Since prehistoric times, humans have crafted small-scale representations of humans, gods and animals, also known as figurines. One of the most famous early figurines is the Venus de Willendorf, a female statuette dated to around 28,000-25,000 BC. Like with many other art forms, the techniques used for figurine production were advanced by the Ancient Greeks and Romans, with both cultures manufacturing terracotta and bronze figurines of deities for religious purposes. From the 18th century onwards, intricately-detailed figurines were produced by porcelain factories across Europe, including notable manufacturers Meissen, Sèvres and Capodimonte. One of the most popular subjects for European porcelain figurines was the depiction of finely-dressed men and women engaging in charming, idle activity. Animal figurines were also common during this period, with realistic representations as well as playful versions of animals performing human activities in dress available on today's collectors' market.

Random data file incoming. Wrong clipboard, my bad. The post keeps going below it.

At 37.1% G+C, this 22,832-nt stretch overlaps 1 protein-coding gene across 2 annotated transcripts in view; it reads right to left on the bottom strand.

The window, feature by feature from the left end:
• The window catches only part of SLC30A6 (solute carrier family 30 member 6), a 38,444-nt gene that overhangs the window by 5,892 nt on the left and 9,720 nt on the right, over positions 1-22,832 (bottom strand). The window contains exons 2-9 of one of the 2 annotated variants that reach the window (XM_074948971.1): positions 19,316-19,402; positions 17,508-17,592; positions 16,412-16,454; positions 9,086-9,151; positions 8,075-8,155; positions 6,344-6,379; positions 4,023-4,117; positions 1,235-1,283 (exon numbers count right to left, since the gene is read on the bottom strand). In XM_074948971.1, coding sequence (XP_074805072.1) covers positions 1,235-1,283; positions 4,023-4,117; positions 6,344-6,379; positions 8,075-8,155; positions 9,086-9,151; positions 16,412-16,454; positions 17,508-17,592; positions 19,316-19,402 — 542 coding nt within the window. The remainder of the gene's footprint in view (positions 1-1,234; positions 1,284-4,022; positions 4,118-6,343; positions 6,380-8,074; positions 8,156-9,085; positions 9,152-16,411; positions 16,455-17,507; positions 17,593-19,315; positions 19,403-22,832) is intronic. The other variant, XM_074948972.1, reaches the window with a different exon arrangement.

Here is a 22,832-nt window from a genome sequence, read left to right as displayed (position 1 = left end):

For four decades, the studios in Schwarzburg produced high-quality figurative porcelain that mirrored the different artistic currents of the first half of the 20th century. Here is their story.